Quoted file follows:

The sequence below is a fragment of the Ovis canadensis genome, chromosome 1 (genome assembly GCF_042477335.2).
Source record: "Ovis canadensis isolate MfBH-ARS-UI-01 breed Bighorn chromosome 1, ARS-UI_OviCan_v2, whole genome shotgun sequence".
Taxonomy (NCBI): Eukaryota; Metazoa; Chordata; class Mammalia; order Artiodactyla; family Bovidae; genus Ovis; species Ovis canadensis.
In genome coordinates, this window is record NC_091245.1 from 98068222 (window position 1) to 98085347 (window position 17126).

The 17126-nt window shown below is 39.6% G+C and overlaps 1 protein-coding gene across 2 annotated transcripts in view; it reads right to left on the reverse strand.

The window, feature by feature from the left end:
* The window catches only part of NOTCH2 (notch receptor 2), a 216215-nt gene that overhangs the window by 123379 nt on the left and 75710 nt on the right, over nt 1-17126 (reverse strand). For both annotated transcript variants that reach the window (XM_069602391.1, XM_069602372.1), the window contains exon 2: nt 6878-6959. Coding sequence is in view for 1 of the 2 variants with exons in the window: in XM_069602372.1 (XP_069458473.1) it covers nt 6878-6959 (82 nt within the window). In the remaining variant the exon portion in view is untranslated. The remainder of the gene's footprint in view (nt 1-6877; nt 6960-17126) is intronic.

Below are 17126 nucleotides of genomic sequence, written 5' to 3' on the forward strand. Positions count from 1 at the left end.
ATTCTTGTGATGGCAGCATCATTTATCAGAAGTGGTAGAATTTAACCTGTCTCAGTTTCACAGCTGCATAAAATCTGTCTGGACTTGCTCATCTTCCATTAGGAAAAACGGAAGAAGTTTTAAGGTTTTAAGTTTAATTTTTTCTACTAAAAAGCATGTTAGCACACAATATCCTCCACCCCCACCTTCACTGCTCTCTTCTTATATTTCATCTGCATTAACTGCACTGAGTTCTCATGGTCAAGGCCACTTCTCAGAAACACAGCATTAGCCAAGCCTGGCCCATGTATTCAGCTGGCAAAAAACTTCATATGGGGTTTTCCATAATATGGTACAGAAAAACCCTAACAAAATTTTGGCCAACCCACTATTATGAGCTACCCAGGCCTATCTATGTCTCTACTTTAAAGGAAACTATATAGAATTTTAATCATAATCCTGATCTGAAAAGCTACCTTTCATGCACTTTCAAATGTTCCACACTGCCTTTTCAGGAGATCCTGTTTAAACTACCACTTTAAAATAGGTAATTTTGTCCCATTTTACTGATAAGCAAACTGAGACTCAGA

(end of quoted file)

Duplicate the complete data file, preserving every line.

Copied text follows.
The sequence below is a fragment of the Ovis canadensis genome, chromosome 1 (genome assembly GCF_042477335.2).
Source record: "Ovis canadensis isolate MfBH-ARS-UI-01 breed Bighorn chromosome 1, ARS-UI_OviCan_v2, whole genome shotgun sequence".
Taxonomy (NCBI): Eukaryota; Metazoa; Chordata; class Mammalia; order Artiodactyla; family Bovidae; genus Ovis; species Ovis canadensis.
In genome coordinates, this window is record NC_091245.1 from 98068222 (window position 1) to 98085347 (window position 17126).

The 17126-nt window shown below is 39.6% G+C and overlaps 1 protein-coding gene across 2 annotated transcripts in view; it reads right to left on the reverse strand.

The window, feature by feature from the left end:
* The window catches only part of NOTCH2 (notch receptor 2), a 216215-nt gene that overhangs the window by 123379 nt on the left and 75710 nt on the right, over nt 1-17126 (reverse strand). For both annotated transcript variants that reach the window (XM_069602391.1, XM_069602372.1), the window contains exon 2: nt 6878-6959. Coding sequence is in view for 1 of the 2 variants with exons in the window: in XM_069602372.1 (XP_069458473.1) it covers nt 6878-6959 (82 nt within the window). In the remaining variant the exon portion in view is untranslated. The remainder of the gene's footprint in view (nt 1-6877; nt 6960-17126) is intronic.

Below are 17126 nucleotides of genomic sequence, written 5' to 3' on the forward strand. Positions count from 1 at the left end.
ATTCTTGTGATGGCAGCATCATTTATCAGAAGTGGTAGAATTTAACCTGTCTCAGTTTCACAGCTGCATAAAATCTGTCTGGACTTGCTCATCTTCCATTAGGAAAAACGGAAGAAGTTTTAAGGTTTTAAGTTTAATTTTTTCTACTAAAAAGCATGTTAGCACACAATATCCTCCACCCCCACCTTCACTGCTCTCTTCTTATATTTCATCTGCATTAACTGCACTGAGTTCTCATGGTCAAGGCCACTTCTCAGAAACACAGCATTAGCCAAGCCTGGCCCATGTATTCAGCTGGCAAAAAACTTCATATGGGGTTTTCCATAATATGGTACAGAAAAACCCTAACAAAATTTTGGCCAACCCACTATTATGAGCTACCCAGGCCTATCTATGTCTCTACTTTAAAGGAAACTATATAGAATTTTAATCATAATCCTGATCTGAAAAGCTACCTTTCATGCACTTTCAAATGTTCCACACTGCCTTTTCAGGAGATCCTGTTTAAACTACCACTTTAAAATAGGTAATTTTGTCCCATTTTACTGATAAGCAAACTGAGACTCAGA